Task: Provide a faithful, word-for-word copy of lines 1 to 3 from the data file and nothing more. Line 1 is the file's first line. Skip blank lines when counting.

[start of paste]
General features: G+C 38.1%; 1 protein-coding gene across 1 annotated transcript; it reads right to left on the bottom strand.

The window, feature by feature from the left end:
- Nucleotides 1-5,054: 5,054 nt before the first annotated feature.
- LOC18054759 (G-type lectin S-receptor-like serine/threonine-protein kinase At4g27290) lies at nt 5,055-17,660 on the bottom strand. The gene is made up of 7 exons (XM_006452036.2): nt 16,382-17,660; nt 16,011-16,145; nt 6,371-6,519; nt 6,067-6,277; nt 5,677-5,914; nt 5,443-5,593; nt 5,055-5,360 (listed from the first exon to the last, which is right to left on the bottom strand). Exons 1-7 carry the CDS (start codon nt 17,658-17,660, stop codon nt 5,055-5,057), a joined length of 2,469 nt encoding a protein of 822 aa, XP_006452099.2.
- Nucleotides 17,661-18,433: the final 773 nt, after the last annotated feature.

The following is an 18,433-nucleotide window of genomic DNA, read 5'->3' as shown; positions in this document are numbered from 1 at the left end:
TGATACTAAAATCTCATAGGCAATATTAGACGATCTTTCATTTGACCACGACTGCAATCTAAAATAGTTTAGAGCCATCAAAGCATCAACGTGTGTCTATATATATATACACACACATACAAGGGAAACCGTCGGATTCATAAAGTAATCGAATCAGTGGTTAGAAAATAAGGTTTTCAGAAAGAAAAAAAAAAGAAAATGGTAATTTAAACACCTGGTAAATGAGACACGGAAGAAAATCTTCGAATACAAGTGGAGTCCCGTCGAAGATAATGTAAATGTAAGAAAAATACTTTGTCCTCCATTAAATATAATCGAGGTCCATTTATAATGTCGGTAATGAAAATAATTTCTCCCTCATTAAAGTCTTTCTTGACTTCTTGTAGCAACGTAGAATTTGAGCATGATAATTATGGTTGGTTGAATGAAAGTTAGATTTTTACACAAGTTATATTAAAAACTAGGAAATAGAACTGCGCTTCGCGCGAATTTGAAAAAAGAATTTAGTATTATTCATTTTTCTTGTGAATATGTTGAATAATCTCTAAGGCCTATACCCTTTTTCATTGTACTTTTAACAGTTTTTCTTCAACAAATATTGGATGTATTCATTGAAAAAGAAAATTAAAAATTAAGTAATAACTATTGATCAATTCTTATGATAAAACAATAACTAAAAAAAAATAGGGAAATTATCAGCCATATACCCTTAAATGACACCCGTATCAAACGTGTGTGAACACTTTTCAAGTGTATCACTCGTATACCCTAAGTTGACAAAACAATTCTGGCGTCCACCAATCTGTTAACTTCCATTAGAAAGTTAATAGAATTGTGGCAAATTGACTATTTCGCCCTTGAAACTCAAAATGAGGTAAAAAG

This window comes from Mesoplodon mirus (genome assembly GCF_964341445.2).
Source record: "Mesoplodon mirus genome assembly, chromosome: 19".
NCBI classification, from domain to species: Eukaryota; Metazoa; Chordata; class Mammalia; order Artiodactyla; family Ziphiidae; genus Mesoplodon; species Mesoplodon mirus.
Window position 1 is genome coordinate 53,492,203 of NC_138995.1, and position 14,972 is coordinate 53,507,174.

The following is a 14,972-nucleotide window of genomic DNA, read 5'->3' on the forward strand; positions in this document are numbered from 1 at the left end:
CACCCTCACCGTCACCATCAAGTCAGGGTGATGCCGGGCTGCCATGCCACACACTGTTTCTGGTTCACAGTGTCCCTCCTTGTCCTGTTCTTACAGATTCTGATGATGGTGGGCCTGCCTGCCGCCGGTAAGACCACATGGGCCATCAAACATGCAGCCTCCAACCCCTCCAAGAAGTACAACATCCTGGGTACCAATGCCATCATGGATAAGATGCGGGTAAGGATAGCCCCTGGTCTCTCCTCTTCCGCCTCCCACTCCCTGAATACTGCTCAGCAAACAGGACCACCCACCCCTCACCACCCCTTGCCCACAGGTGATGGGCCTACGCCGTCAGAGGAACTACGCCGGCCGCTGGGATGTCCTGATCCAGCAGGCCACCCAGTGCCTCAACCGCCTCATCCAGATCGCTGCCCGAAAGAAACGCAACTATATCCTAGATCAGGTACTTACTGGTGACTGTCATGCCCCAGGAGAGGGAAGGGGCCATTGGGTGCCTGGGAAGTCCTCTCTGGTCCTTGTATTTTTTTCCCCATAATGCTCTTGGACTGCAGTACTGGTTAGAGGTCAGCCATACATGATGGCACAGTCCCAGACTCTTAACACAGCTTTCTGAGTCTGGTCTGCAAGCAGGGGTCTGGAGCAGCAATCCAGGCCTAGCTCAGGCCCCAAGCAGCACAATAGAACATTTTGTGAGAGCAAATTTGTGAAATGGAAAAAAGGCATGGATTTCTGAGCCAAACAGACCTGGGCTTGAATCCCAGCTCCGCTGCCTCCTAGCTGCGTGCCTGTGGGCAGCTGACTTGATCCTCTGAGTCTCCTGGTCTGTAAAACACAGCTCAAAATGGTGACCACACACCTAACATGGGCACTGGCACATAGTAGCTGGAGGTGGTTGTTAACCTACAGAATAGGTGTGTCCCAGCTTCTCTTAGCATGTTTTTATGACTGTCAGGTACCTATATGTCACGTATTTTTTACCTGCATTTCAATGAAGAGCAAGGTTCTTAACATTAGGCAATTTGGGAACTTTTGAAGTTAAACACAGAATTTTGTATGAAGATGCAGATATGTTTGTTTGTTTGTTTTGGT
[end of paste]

General features: G+C 38.1%; 1 protein-coding gene across 1 annotated transcript; it reads right to left on the bottom strand.

The window, feature by feature from the left end:
- Nucleotides 1-5,054: 5,054 nt before the first annotated feature.